Over the years, I’ve produced a lot of headlines. For example, there was The Disgraceful Richard Cohen and The Stupefying Richard Cohen and What is Richard Cohen Talking About?. There was Wanker of the Day: Richard Cohen (Part One), Part Two, Part Three, Part Four, Part Five, Part Six, Part Seven, and Part Eight. Then there was Richard Cohen: Wanker of the Century.
Other headlines included: Richard Cohen on White-Collar Crime, Richard Cohen, Still Wrong, Richard Cohen’s Battered Wife Syndrome, Richard Cohen’s Attack on Obama, Richard Cohen’s America, and Cohen’s Larger Sins.
Obviously, I am not a fan of Richard Cohen.
Over the years, it’s almost became a sport for bloggers to tear apart Richard Cohen’s asinine columns in the Washington Post. I think, on some level, the hope has been that if a critical mass of mockery is reached, someone at the Post would give Cohen a severance package and bid him adieu.
Sadly, reaching that critical mass has proven difficult, which is why Cohen has
a new column out today in which he argues that “the presidency has changed Barack Obama…his eloquence has been replaced by petulance and he has lost the power to persuade.”
As is Cohen’s wont, Obama’s “petulance” and power of persuasion have exactly nothing to do with the point that Cohen wants to make. The actual substance of Cohen’s argument is that the president could have done something about Syria if he had just listened to folks like him and done something bolder early on.
George W. Bush’s Iraq war was a lesson to us all. But from the start of the Syrian crisis, no one sane was proposing doing it all over again. Instead, the proposal was to intervene early and attempt to avoid the bloodbath and humanitarian calamity that have resulted. The idea was to do more than simply tell Bashar al-Assad to return to practicing ophthalmology in London and for the United States and its allies to take some action — such as grounding Assad’s helicopters. And when it came to the Islamic State, the proposal was to do more than make some initially inadequate bombing runs, but put spotters on the ground and train anti-Assad fighters who had a stake in the fighting. As it was, the United States managed to assemble an army of about half a dozen.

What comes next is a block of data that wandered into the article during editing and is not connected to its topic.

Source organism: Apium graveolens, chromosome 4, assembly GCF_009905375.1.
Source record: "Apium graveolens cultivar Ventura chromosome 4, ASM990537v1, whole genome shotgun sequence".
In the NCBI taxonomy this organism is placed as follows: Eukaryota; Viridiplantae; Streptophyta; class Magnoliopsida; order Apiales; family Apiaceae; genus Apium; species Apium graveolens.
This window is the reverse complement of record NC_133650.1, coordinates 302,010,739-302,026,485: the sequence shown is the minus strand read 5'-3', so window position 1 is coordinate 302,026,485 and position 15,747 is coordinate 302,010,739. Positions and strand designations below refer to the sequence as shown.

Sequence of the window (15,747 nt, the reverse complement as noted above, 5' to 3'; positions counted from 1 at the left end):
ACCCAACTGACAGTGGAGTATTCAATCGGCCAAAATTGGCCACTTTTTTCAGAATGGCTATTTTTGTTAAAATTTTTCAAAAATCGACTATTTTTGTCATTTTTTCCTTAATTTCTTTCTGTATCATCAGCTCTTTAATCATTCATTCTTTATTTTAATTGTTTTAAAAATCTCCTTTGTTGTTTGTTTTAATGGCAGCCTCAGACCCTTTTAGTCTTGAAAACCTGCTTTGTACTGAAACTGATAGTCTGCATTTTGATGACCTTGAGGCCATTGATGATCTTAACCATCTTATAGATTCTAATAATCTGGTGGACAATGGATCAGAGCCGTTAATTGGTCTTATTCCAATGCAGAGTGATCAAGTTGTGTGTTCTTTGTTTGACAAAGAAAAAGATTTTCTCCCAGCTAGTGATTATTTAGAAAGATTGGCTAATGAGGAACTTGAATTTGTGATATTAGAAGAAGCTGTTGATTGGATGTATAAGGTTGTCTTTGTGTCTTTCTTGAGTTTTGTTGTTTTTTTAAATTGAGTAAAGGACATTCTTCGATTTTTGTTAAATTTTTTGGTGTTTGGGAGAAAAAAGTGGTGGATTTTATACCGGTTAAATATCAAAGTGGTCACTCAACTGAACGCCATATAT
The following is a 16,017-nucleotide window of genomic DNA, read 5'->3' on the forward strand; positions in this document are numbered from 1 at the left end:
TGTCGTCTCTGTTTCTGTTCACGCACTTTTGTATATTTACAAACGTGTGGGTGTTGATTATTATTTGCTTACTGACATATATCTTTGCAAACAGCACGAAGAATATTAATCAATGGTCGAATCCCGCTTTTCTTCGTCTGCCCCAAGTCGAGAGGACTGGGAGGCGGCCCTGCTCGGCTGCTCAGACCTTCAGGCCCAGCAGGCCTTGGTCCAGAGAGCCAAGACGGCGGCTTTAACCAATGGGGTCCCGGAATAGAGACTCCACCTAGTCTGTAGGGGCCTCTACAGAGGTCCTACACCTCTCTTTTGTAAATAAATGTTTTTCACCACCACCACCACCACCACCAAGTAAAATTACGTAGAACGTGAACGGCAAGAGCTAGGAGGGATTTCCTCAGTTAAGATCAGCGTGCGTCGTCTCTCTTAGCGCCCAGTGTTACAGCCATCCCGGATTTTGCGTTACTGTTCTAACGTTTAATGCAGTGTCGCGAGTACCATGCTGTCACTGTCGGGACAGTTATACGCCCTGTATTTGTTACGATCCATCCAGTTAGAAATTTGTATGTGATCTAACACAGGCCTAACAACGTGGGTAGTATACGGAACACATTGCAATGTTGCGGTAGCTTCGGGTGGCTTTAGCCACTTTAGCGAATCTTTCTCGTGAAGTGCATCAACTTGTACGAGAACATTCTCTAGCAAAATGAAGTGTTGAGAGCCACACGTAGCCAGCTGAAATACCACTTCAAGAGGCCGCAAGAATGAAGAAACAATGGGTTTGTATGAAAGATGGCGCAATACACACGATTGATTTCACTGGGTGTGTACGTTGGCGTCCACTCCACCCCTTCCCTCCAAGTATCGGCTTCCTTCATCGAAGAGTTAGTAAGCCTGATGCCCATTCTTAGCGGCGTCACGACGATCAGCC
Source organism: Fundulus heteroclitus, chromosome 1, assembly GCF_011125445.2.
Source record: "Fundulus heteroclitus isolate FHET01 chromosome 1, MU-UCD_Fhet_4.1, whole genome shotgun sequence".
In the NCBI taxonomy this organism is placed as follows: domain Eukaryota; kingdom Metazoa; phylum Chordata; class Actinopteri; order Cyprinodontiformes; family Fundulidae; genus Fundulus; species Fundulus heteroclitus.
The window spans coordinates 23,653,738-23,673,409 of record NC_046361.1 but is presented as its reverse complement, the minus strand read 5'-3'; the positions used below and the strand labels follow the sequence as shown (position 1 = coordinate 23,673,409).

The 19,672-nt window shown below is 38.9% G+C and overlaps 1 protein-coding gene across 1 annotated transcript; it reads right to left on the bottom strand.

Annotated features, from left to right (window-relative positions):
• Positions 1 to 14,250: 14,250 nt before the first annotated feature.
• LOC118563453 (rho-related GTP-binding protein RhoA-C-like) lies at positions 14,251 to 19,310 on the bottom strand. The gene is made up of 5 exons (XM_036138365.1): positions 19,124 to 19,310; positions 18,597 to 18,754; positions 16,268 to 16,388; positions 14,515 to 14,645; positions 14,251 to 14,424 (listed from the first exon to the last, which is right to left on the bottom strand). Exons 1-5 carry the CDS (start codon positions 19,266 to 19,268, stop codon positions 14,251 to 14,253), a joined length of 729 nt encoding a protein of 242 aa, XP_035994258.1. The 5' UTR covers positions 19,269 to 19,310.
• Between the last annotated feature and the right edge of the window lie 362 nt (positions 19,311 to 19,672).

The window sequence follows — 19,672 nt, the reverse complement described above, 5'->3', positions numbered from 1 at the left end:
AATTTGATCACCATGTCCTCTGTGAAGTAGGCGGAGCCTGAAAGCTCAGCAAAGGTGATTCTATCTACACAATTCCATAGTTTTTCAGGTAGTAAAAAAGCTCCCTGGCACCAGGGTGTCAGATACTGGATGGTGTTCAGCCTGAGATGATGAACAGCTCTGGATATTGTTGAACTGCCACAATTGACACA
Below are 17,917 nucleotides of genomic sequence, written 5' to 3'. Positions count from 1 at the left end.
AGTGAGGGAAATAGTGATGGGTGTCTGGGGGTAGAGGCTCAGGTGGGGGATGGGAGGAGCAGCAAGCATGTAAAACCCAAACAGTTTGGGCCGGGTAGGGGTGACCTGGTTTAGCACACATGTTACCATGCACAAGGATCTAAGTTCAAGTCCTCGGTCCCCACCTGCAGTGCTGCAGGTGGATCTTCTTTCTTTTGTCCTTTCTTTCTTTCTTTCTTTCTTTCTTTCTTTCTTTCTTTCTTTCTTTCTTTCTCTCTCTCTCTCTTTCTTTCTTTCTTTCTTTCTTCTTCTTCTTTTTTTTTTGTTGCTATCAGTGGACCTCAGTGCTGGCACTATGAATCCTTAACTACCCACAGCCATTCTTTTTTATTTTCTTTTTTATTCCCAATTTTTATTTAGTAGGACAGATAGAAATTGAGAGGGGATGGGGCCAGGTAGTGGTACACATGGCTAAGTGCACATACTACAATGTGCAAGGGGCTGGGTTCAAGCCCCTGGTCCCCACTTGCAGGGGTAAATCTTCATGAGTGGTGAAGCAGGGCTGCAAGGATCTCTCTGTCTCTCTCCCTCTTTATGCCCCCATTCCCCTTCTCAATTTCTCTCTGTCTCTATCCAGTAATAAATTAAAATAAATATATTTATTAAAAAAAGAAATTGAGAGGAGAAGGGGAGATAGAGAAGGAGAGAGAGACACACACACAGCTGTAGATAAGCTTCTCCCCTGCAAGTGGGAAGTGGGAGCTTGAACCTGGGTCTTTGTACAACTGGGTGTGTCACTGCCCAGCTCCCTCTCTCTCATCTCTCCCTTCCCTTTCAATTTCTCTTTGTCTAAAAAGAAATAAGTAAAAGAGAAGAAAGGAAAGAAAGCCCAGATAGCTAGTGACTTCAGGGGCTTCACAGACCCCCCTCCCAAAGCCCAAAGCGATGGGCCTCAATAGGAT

There’s nothing in here that remotely acknowledges that the conflict in Syria is a direct result of the invasion of Iraq and the sectarian bloodshed it unleashed. Nowhere does Cohen recognize that the fighters arrayed against Assad are Sunnis who have been radicalized by their loss of status in Iraq. For Cohen, we could ground Assad’s helicopters without it leading to al-Qaeda/Islamic State folks taking over Damascus. And we could decimate the Sunni fighters without it helping to entrench Assad.
There’s not even a glimmer of recognition on Cohen’s part that perhaps he was wrong to suggest that we could arm moderates to win this civil war when he mocks the half dozen moderates we actually managed to find and train.
From the beginning, Cohen hasn’t had the slightest idea what to do about Syria and all his suggestions have been based on fantasies. And this is exactly how he was in the lead-up to Iraq. By his own admission:
I thought the war [in Iraq] would do wonders for the Middle East and that it would last, at the most, a week or two. In this I was assured by the usual experts in and out of government. My head nodded like one of those little toy dogs in the window of the car ahead of you.
I think that’s unforgivable, actually, but I might find some generosity in my heart for Cohen if he evinced any evidence that he’s learned from that experience. Instead, he says this:
Obama is confined by the prospect of another Iraq. He defends his policy of minimalism with an off-putting petulance: “If folks want to pop off and have opinions…. ” He talked of seeing at Walter Reed hospital “a 25-year-old kid who’s paralyzed or has lost his limbs…. And so I can’t afford to play some of the political games that others may.” Yes, some of the Republican presidential candidates are playing games, but Obama’s critics in think tanks and elsewhere are dead – serious. Besides, life presents mean choices. Limbs were lost in Paris, too.
To a large degree, Obama became president on the strength of his eloquence. To a large degree, that is what has deserted him. He is out of words because he is out of ideas. Consequently, he ought to listen to others. They’re not the ones who are popping off. He is.
Nowhere in this column is there any suggestion for what Obama ought to do differently in Syria today other than listen to people “in think tanks and elsewhere” who are dead serious.
That’s exactly what Cohen did the last time around.
He’s learned nothing.